TALLAHASSEE, Fla. — There are now three Florida men vying for the White House in 2024.
Miami Mayor Francis Suarez officially jumped in Thursday morning after filing paperwork on Wednesday. The Republican's candidacy is a head-scratcher for some — as he fits the definition of a longshot.
The announcement came via a literal ad about running. In the nearly two-minute online spot, Suarez said he wanted the White House to benefit future generations.
"My dad taught me that you get to choose your battles, and I am choosing the biggest one of my life," he said. "I'm going to run for president. I'm going to run for your children and mine…"
As the ad went live, so did the candidate. Suarez told Good Morning America he could unify the country and suggested former President Donald Trump's handling of classified documents was wrong.
"It's not what I would have done," said the mayor. "I would have turned over the documents — but if I were the former vice president and the current president, I wouldn't have stored classified documents in my garage either."
Suarez is a controversial figure in Republican politics. Not only is he involved in an FBI investigation for payments from a developer, but in 2018 he voted for Democrat Andrew Gillum over Ron DeSantis. He didn't support Trump in 2016 or 2020. He's also drawn fire for crossing swords with the governor over COVID-19. Suarez wanted a mask order.
"I've tried to reach him on multiple occasions to tell him to give us the opportunity," Suarez told Face the Nation in 2021. "Not just here at the city, but in the county, to be able to institute things that we think are common sense, that we think are backed up by science."
News of his candidacy drew crickets from the DeSantis and Trump campaigns. However, U.S. Rep. Carlos Giménez, R-Fla., a Trump supporter, called Suarez a "fraud" on Fox News.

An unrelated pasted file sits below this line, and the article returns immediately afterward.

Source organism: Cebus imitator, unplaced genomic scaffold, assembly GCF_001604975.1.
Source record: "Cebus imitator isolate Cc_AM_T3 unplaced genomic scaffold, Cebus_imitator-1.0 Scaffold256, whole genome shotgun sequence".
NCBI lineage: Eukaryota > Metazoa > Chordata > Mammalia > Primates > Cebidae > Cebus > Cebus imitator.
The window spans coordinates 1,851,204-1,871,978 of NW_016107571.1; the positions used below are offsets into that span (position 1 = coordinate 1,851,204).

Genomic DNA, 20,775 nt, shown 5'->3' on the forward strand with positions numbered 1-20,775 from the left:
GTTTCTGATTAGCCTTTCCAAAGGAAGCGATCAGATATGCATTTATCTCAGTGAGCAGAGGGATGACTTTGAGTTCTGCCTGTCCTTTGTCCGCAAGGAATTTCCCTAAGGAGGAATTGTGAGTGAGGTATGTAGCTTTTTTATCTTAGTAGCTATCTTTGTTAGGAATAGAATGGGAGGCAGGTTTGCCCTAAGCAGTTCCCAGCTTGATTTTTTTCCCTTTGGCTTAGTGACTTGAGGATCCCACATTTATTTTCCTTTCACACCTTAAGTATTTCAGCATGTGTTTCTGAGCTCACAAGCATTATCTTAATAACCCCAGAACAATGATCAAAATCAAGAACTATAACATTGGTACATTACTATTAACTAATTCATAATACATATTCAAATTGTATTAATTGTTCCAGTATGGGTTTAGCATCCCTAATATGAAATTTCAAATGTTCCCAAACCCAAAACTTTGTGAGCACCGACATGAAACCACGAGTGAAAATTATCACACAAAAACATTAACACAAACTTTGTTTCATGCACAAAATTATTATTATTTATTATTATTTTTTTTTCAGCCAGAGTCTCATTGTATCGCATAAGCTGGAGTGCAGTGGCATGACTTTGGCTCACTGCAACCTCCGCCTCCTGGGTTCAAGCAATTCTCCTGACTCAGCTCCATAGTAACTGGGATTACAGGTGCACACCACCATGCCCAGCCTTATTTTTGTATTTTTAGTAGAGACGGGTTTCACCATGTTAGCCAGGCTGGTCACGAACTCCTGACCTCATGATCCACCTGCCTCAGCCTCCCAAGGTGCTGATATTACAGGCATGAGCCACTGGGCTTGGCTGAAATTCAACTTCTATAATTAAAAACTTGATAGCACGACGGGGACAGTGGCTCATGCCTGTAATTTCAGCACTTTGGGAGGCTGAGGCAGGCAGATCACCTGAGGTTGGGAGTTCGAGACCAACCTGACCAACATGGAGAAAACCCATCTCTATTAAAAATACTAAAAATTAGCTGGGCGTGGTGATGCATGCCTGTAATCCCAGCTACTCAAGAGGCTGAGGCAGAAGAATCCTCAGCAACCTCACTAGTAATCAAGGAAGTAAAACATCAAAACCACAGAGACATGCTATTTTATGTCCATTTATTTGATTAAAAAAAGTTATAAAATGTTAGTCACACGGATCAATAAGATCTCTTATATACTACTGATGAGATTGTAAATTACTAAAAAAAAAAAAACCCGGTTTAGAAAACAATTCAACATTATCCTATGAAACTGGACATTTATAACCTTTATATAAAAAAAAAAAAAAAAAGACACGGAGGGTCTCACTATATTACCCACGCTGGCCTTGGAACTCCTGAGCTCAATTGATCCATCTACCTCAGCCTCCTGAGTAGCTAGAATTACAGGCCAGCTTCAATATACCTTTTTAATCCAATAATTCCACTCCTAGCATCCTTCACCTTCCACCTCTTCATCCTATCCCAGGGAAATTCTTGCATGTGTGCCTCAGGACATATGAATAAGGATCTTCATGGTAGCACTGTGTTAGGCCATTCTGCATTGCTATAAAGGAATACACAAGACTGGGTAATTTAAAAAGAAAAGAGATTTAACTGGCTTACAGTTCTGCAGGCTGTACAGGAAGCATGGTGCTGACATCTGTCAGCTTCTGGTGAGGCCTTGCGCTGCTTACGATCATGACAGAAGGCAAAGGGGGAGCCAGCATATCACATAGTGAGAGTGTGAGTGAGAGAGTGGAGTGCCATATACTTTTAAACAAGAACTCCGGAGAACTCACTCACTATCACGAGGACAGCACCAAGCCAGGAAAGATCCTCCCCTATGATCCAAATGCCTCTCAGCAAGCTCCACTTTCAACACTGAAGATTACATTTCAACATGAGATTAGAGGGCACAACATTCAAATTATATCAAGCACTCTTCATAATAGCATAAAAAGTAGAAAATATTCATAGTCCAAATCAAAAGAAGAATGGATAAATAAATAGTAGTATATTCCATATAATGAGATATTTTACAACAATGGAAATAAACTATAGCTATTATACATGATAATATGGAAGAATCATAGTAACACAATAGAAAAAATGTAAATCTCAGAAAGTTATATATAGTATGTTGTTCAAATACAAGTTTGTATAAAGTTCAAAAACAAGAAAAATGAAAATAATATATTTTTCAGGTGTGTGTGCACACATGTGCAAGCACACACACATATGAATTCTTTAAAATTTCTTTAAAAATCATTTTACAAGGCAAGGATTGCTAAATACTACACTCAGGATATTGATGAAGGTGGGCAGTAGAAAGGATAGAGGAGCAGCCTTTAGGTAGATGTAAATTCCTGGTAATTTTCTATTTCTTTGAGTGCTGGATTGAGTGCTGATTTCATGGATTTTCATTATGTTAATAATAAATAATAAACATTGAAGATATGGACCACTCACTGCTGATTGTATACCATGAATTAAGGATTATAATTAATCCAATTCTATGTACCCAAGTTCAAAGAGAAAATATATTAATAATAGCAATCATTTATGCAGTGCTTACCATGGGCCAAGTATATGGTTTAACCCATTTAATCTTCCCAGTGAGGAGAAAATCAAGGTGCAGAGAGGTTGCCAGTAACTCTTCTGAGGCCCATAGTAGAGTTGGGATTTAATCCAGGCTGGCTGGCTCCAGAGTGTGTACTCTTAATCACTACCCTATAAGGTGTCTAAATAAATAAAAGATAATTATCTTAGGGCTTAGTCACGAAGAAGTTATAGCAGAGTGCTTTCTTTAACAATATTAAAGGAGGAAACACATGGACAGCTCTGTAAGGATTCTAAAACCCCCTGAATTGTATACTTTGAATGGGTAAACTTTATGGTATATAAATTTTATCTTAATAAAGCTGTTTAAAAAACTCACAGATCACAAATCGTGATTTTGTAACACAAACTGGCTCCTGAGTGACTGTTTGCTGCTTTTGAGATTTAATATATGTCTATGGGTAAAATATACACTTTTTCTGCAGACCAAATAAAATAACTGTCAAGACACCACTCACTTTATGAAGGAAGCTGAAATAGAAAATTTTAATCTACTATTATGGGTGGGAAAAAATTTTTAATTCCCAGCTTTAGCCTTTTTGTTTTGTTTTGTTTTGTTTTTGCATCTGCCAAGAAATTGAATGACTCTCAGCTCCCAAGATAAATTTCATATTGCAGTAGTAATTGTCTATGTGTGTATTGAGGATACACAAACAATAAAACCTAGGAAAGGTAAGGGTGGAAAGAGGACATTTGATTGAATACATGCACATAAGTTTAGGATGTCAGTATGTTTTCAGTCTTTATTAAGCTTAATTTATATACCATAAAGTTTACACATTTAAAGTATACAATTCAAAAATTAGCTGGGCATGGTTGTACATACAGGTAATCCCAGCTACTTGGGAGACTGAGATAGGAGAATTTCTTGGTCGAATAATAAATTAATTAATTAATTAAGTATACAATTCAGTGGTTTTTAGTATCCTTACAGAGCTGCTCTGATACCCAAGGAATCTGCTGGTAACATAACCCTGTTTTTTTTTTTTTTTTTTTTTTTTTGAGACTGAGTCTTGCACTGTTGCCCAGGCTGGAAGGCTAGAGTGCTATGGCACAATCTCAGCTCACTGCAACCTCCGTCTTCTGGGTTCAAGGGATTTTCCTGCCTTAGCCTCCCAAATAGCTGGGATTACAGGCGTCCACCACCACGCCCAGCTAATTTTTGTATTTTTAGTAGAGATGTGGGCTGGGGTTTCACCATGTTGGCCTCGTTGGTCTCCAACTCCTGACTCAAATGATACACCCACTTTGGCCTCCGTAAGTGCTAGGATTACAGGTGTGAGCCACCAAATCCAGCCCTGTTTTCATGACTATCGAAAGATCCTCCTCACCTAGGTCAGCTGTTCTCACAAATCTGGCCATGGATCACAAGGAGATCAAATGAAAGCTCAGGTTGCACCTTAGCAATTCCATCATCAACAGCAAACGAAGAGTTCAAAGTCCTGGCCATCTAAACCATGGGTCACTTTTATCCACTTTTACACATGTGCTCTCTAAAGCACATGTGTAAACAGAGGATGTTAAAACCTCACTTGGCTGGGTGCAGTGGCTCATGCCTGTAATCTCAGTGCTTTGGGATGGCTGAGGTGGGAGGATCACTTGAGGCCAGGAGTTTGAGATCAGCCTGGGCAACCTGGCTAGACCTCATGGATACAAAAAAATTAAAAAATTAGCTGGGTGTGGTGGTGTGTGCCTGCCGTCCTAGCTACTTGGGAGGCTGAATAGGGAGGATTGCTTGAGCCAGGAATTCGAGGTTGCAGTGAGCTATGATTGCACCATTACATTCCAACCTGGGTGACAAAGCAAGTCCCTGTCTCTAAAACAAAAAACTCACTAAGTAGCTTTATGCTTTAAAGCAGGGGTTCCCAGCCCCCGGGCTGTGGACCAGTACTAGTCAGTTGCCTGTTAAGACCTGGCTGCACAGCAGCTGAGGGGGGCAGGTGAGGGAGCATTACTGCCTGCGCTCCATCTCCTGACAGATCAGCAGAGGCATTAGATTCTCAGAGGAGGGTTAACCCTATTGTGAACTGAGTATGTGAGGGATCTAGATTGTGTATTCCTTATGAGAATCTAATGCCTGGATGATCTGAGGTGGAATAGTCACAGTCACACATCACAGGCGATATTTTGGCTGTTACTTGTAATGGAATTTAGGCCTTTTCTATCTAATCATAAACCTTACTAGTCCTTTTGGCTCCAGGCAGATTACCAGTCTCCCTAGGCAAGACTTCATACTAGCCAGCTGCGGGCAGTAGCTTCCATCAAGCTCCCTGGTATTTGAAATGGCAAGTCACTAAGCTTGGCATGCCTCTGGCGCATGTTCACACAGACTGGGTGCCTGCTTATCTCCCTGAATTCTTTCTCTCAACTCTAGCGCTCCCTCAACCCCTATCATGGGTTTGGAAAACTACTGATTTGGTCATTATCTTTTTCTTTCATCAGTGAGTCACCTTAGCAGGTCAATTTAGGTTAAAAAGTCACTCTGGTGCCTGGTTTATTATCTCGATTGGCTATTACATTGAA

"He's a ceremonial mayor of the city of Miami," Giménez said. "He has very, very little power. He got elected by a total of 20,000 people."
Political pundits have said Suarez brings youth and a Hispanic voice to a large list of GOP nominees. Some, however, think the mayor is really in it for a vice president or a Cabinet pick. Professor Sean Foreman of Barry University thinks Suarez wants the White House — just not yet.
"That's probably the move for Francis Suarez," Foreman said. "It's to raise his national profile now and perhaps run again in 2028 or 2032. Running for president is an enormous task in the United States. The fact that you have to travel the country and meet with so many different voters and raise money. It doesn't just happen over a few months."
In the meantime, the addition of Suarez to an already crowded field likely further splits the vote. That will benefit one Florida man in particular, the former president who still leads in early polling.
Suarez was expected to give a formal announcement speech Thursday evening in California. He was scheduled to speak at 6 p.m. Pacific time in the Reagan Presidential Library.